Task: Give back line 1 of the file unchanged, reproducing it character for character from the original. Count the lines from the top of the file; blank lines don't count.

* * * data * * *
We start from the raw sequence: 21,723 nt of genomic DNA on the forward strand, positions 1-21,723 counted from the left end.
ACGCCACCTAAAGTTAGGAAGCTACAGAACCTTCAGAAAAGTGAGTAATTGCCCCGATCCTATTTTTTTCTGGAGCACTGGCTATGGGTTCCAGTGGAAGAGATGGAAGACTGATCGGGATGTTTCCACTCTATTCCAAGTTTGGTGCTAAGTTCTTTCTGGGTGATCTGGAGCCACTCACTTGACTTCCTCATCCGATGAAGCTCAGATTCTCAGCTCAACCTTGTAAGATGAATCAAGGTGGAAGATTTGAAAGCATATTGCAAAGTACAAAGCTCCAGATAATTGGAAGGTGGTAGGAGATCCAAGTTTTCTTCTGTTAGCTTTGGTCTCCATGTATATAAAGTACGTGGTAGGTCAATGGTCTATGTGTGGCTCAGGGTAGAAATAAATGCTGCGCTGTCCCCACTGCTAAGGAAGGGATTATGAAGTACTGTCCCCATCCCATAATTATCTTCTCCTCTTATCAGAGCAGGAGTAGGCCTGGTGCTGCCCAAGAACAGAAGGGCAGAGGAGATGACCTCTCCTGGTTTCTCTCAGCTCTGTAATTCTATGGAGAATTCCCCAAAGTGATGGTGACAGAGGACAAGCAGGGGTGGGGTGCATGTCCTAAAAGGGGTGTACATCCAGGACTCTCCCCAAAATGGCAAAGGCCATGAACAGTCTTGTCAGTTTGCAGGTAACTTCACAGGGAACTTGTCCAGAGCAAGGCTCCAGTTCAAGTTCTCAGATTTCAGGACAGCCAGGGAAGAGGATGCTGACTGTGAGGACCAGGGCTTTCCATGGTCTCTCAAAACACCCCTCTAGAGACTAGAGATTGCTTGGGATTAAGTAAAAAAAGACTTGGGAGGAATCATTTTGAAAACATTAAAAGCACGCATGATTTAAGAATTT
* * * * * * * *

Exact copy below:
We start from the raw sequence: 21,723 nt of genomic DNA on the forward strand, positions 1-21,723 counted from the left end.